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Hawaii Could Join Elite Ranks of No Corporate Income Tax States

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By Lowell L. Kalapa

Last week it was noted that in order to move the state’s economy forward, Hawaii must hold the promise of a return on investment for would be investors. This means reducing the cost of doing business in Hawaii from taxes to the cost of regulation.
One of the ideas that was forwarded by the much debated Economic Revitalization Task Force of 1998 that did not take hold was the reduction or elimination of the corporate income tax. Aside from the fact that it would have been a tax break for businesses as opposed to individuals, there were other difficulties associated with the proposal that defeated the proposal not only that year but also in the year following.
No doubt some of the resistance to adopting such a proposal is the fact that it would mean tax relief for businesses as opposed to people – read “voters.” Indeed, it is a reflection of the ignorance of policy makers on what many have known for a long time, things like corporations don’t pay taxes, only people pay taxes. In the case of companies or businesses, taxes paid could have gone for higher wages, reinvestment in capital equipment that would create additional jobs, or in payment of dividends to investors holding stocks or equities in the business.
Thus, the corporate net income tax, which is a tax on the profits made by a company, does nothing more than reduce the available capital to the company that might otherwise help the company expand its operations or pay dividends to investors who in turn believe they are getting a return on their investment and may put more money into the company and increase their investment.
As noted in last week’s column. Hawaii has long been considered a capital short state. Thus, insuring that a company or business has capital to reinvest in its operations is an important tool to insure continued growth in the economy. Thus, the reduction or elimination of the corporate income tax could prove to be an attractive incentive for investing in Hawaii.
While Hawaii would not be unique in not taxing corporate profits, it would be one more reason to add to the list of assets Hawaii has to offer such as climate, natural surroundings, and mid-Pacific location.
There are five states which currently do not impose a corporate income tax. Those states include Nevada, South Dakota, Texas, Washington, and Wyoming.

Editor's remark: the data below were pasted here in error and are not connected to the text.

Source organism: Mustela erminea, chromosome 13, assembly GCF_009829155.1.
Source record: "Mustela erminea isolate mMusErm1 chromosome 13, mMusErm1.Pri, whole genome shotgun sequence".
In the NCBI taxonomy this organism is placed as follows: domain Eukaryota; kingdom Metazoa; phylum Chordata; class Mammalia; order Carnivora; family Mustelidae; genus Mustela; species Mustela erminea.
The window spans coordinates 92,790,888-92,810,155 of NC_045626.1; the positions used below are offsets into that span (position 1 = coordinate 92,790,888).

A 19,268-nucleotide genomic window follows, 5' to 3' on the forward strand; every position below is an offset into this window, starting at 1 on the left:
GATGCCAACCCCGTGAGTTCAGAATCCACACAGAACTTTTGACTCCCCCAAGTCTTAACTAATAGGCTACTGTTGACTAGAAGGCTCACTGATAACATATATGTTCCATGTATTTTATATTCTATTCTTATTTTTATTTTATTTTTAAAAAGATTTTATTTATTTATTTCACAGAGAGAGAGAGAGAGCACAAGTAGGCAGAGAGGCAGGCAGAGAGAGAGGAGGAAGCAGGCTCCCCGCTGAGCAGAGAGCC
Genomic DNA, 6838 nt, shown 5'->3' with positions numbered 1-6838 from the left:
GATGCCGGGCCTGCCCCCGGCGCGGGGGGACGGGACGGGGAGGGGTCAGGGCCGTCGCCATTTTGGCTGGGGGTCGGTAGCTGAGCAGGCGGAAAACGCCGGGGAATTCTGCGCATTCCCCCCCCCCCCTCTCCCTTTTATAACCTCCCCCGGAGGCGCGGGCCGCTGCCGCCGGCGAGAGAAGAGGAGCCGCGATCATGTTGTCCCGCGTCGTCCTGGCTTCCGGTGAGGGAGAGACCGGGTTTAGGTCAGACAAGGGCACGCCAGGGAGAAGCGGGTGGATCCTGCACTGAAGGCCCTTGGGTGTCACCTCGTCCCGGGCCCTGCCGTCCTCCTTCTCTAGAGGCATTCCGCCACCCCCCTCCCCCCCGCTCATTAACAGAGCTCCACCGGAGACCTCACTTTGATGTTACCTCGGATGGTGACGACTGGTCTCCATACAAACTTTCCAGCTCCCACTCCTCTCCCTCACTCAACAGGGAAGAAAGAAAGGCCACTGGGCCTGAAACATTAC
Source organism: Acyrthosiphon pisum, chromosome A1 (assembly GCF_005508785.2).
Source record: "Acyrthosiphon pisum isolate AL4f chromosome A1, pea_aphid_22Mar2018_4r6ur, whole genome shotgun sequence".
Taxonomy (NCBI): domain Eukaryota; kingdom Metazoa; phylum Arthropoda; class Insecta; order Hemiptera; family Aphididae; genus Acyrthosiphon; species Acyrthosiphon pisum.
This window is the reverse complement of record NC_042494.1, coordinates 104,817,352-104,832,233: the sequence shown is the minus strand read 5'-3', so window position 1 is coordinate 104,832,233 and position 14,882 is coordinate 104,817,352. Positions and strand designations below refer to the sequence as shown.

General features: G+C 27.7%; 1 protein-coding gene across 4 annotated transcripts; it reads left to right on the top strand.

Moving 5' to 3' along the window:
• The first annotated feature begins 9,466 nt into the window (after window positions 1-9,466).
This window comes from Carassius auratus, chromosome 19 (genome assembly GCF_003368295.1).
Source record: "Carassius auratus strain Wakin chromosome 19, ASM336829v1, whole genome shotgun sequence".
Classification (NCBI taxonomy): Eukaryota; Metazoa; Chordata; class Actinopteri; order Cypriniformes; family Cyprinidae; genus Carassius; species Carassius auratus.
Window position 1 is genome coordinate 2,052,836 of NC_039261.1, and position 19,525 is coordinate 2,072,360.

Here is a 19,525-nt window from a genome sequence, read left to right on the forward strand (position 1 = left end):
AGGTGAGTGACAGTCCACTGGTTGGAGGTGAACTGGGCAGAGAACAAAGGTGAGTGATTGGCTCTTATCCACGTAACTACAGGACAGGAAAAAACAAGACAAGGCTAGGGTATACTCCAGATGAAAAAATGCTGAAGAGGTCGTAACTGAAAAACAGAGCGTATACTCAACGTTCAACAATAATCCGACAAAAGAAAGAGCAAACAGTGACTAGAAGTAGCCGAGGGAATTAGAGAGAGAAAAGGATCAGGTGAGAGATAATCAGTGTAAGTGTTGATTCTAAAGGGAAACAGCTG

Of all of the proposals to cut or eliminate taxes, this proposal would have one of the smallest impacts if the tax was eliminated altogether. The net corporate income tax accounts for somewhere between $40 and $60 million annually. This is about 1% to 2% of total general fund revenues each year.
Such an across-the-board reduction or elimination of the corporate income tax would benefit all businesses and not just those who undertake a specific activity. It would reward companies for being profitable and hopefully encourage companies to take those hard-earned profits and plough them back into the business and create more jobs.
Some might argue that companies should pay taxes on the profits they earn. And while it might make sense that everybody should pay their fair share, be they individuals or companies, one has to remember that the income a business makes is already subject to tax a number of times. Here in Hawaii that starts with the general excise tax on every penny a company takes in. The profits of the company are then subject to the net corporate income tax at both the federal and state level. Then what is left over and paid to shareholders is subject to the personal income tax of the individual shareholder. Let’s not forget the fact that the same income taken in by the company and paid to employees is subject to the personal income tax.
So what is the other reason the proposal to reduce or eliminate the net corporate income tax failed to get approval? It seems that the proposal recommended reducing the tax for all entities – in this case this meant reducing the tax rate on financial institutions that pay the bank franchise tax in lieu of the corporate net income tax. Because the bank franchise tax is also paid in lieu of the general excise tax, the tax rate cannot be reduced on a point for point basis as part of the bank franchise tax is paid in lieu of the 4% general excise tax.
If this distinction was removed between the two taxes, then reduction or elimination of the net corporate income tax might be acceptable to policy makers. In the meantime, serious consideration should be given to the idea of providing across-the-board tax relief as a means of making Hawaii a more attractive place to invest.

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